In other words, your ministry should bear fruit. You might not relate to students the same way you did when you were younger; you might not be able to keep the same pace; you might not have the same amount of patience as you once did. But your ministry should be producing results.

No matter how old you are, you’re still in the right place if your ministry is reaching, inspiring, and leading students to grow in their relationship with Christ.

Key Question:

Is your ministry still bearing fruit?

Your Move

I know several youth pastors who are doing great work in their 40s. I also know a few youth pastors who have overstayed their time in youth ministry. They’re doing their church a disservice by occupying the position when their students would be better served by hiring a younger youth pastor to come in and shake things up with a burst of new energy and fresh ideas.

If you’re wondering if you’re too old to be a youth pastor, I hope these 4 questions help you think through your situation.

And here’s one more question for you:
Performance studies show that a Major League Baseball player has the potential for his best season when he is 29 years old. That’s the year when his physical ability and personal experience combine to produce his best results. What do you think is a youth pastor’s prime age?

Leave your answer in the comments below.

Books Mentioned in This Post:

Lectures to My Students by Spurgeon

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Trevor Hamaker (DMin, McAfee School of Theology) is an author, adjunct professor, and youth ministry coach. He helps youth pastors see their potential, develop their skills, and reach their goals.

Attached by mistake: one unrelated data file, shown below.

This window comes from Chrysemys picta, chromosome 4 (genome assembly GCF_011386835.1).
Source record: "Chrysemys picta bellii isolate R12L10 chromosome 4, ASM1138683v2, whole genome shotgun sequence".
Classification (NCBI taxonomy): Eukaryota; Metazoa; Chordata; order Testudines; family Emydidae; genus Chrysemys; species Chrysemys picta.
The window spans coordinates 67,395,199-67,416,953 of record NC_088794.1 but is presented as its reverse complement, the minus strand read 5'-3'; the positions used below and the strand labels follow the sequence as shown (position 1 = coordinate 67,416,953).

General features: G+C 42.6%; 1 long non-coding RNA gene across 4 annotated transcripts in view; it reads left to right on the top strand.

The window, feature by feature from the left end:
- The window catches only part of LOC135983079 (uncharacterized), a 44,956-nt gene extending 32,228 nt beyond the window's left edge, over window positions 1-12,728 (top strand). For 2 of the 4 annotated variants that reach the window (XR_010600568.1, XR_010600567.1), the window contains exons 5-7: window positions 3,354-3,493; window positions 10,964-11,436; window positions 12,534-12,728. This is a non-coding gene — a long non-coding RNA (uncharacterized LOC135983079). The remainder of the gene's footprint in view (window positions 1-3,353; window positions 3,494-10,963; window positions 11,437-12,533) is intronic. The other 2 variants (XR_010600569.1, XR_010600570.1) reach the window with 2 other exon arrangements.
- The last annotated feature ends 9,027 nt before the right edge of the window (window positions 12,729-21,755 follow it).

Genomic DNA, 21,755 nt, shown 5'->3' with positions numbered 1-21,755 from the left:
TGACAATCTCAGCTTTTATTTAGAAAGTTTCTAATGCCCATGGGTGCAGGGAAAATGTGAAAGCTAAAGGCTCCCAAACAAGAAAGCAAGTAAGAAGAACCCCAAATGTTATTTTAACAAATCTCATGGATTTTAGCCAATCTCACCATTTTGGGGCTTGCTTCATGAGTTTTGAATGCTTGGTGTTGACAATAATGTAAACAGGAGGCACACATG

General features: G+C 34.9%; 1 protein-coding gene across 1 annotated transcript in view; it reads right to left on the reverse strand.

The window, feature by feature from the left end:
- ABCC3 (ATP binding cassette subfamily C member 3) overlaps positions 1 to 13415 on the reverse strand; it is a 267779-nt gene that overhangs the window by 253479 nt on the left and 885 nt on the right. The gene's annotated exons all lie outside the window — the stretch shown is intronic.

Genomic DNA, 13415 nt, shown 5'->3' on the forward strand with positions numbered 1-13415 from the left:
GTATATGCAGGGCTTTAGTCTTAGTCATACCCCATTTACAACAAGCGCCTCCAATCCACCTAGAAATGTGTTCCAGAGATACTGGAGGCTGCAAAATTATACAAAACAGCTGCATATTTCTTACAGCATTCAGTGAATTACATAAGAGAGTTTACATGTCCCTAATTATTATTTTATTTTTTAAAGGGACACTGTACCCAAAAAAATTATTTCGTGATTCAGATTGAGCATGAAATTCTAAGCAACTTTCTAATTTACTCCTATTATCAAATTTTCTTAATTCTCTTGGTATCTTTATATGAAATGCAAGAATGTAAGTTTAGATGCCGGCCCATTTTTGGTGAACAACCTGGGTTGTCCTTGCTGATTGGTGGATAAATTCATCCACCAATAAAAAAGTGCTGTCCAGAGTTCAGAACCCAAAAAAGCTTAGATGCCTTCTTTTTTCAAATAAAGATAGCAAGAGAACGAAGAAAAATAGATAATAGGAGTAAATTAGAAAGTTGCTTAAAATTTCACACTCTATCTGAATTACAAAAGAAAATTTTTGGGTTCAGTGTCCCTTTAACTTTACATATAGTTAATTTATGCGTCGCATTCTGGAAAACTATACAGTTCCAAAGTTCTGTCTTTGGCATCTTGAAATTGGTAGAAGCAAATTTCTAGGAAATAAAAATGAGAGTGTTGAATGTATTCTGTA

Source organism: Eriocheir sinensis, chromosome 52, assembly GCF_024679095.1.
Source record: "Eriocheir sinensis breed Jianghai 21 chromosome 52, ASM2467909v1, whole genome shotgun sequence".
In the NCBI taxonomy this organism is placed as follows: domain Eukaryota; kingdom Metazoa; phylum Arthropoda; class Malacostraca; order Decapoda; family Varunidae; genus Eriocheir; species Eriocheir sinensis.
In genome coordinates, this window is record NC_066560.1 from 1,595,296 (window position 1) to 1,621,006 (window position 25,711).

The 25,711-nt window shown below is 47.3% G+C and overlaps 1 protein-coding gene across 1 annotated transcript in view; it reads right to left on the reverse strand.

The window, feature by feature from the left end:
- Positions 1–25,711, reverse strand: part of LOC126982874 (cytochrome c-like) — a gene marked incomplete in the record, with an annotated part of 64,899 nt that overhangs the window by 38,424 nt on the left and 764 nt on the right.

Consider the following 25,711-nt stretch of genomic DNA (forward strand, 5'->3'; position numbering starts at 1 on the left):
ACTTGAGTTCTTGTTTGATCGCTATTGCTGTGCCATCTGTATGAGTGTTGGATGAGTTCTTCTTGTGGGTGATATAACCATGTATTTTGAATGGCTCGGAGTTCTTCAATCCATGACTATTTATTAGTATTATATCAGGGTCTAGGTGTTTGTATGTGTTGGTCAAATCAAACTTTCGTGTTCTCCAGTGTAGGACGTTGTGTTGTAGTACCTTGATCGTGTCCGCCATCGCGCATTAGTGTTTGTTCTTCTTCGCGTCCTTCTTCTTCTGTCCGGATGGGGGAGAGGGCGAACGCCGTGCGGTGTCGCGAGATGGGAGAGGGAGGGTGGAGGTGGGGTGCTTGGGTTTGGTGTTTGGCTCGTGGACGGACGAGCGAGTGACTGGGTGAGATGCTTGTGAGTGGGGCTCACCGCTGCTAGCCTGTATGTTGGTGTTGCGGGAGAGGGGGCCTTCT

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2 thoughts on “Are You Too Old to Be a Youth Pastor?

  1. At 48 I ask this question more often than I’d like to and I’ve considered all these markers. I think I’d like you, when you reach 48, to revisit this article and see if all these markers remain true for you 🙂

  2. This is an interesting article that has become relevant to many youth leaders. I recently wrote one as well. I am not quite sure if age is a major factor as much as passion and calling for the ministry. I do agree that age can slow you down in some aspects and depending on passion and calling it can become a deterrent. Age can also bring experience, wisdom, credibility and longevity which can be sorely missed in some youth groups. I do think that periodical assessments can and do help.

    Maybe thinking about working in a team setting where the younger leaders/volunteers do many of the active things while steering and vision coming from the more “mature” (lol) leader.

    Thank for your insight.